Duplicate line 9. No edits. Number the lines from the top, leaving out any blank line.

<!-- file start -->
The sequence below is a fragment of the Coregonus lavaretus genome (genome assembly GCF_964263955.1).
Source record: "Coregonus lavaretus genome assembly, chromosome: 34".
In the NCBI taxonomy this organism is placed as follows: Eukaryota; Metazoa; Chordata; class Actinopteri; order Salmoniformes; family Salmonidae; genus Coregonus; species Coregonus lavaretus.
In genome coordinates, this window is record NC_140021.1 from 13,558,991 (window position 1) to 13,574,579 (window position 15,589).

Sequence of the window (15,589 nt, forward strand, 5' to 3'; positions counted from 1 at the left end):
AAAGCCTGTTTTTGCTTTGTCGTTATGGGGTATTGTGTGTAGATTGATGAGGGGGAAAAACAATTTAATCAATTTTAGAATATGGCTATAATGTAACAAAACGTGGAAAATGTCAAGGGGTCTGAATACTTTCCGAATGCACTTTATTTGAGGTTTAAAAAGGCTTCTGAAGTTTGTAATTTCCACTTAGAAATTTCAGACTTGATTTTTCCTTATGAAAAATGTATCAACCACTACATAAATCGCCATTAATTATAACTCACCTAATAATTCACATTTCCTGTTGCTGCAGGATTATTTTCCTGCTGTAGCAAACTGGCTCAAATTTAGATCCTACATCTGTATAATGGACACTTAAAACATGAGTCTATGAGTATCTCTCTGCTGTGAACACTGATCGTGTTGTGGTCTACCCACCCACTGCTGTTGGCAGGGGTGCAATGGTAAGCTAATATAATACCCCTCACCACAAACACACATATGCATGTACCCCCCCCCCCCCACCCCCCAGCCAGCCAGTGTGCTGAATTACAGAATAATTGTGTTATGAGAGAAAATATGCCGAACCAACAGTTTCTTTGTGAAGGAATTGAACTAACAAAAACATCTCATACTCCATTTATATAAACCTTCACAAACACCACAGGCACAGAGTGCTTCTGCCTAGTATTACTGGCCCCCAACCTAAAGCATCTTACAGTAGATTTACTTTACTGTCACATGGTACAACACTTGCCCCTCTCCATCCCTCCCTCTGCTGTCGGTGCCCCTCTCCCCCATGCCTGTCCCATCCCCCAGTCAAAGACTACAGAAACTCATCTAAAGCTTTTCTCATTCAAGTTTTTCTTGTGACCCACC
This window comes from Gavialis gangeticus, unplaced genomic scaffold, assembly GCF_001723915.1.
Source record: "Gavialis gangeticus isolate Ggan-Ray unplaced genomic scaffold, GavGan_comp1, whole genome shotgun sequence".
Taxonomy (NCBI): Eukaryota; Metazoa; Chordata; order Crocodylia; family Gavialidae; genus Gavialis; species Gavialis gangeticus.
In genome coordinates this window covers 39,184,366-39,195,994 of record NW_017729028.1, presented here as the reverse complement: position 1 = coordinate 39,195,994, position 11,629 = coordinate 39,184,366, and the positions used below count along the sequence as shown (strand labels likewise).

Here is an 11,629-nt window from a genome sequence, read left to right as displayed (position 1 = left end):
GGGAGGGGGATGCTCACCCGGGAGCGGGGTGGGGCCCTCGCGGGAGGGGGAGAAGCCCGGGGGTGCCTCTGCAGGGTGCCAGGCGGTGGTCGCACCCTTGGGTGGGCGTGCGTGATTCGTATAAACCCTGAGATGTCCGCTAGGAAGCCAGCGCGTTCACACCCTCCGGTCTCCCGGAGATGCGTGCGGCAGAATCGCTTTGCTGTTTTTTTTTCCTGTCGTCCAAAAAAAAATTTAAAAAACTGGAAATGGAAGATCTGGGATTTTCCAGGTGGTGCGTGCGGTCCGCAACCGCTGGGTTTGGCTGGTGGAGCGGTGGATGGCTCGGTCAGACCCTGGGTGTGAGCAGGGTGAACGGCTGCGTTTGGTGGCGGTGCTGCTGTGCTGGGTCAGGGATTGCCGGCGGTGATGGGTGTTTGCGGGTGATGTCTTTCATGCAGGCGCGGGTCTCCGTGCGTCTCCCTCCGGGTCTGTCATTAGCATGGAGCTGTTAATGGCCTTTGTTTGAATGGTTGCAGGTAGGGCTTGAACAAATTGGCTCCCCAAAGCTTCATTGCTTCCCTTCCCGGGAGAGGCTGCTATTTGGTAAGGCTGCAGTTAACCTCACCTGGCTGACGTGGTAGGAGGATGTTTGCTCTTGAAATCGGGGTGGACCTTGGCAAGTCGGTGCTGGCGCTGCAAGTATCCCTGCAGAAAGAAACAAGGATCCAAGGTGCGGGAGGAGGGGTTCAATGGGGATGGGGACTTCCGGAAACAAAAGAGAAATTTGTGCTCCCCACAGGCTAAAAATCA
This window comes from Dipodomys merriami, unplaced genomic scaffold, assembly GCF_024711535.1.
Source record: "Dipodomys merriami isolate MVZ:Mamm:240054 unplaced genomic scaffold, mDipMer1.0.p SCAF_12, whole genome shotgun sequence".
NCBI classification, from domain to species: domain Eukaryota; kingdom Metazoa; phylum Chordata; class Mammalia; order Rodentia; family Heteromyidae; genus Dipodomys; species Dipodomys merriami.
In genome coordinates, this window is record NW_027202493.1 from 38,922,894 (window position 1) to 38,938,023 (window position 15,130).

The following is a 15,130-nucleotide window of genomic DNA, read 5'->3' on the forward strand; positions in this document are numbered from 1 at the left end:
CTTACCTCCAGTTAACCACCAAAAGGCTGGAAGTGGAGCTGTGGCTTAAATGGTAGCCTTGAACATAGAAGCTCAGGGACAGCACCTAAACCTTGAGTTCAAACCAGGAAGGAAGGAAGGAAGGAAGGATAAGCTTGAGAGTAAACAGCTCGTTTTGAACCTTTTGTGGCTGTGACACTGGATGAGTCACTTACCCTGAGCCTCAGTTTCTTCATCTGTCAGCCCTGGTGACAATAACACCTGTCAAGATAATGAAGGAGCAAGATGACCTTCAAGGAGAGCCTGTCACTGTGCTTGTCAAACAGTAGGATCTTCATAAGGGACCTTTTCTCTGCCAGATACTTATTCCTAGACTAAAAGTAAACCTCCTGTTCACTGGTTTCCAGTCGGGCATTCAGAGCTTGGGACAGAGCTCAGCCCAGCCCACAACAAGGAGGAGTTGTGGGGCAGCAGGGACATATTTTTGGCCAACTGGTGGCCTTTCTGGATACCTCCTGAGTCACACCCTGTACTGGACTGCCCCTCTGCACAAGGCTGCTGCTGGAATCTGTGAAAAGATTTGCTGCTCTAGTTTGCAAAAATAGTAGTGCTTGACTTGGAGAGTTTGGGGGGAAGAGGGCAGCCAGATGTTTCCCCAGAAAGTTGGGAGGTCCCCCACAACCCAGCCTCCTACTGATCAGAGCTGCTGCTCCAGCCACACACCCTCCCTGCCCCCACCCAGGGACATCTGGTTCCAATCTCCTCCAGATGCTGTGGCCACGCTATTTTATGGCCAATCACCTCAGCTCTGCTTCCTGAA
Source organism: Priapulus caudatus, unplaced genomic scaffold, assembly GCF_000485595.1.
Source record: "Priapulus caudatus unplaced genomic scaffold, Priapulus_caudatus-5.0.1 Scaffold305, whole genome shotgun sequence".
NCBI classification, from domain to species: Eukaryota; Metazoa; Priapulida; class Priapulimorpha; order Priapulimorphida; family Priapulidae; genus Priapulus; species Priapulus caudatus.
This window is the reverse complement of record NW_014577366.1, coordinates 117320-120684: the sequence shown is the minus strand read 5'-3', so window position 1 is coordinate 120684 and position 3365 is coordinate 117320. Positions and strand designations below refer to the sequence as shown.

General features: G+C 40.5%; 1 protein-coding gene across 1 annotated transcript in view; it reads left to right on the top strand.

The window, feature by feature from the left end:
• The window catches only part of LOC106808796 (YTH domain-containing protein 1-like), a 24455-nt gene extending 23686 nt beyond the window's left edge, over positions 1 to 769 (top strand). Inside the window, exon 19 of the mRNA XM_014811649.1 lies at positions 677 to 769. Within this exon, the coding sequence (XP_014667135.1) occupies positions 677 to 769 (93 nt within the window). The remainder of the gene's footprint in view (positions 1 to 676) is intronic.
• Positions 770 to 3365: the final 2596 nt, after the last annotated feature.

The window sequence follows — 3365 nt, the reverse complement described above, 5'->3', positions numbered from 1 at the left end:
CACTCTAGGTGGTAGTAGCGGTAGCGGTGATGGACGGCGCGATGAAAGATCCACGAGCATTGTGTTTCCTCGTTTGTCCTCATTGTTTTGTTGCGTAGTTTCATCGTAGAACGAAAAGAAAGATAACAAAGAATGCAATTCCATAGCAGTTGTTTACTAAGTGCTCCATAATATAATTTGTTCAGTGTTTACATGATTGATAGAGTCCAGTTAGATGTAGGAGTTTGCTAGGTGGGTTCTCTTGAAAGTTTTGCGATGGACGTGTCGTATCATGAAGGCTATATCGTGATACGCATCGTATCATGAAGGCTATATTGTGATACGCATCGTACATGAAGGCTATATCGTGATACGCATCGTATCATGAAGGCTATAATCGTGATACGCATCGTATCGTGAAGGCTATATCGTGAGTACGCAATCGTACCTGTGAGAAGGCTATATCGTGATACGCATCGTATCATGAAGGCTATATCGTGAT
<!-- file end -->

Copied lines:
Taxonomy (NCBI): Eukaryota; Metazoa; Chordata; order Crocodylia; family Gavialidae; genus Gavialis; species Gavialis gangeticus.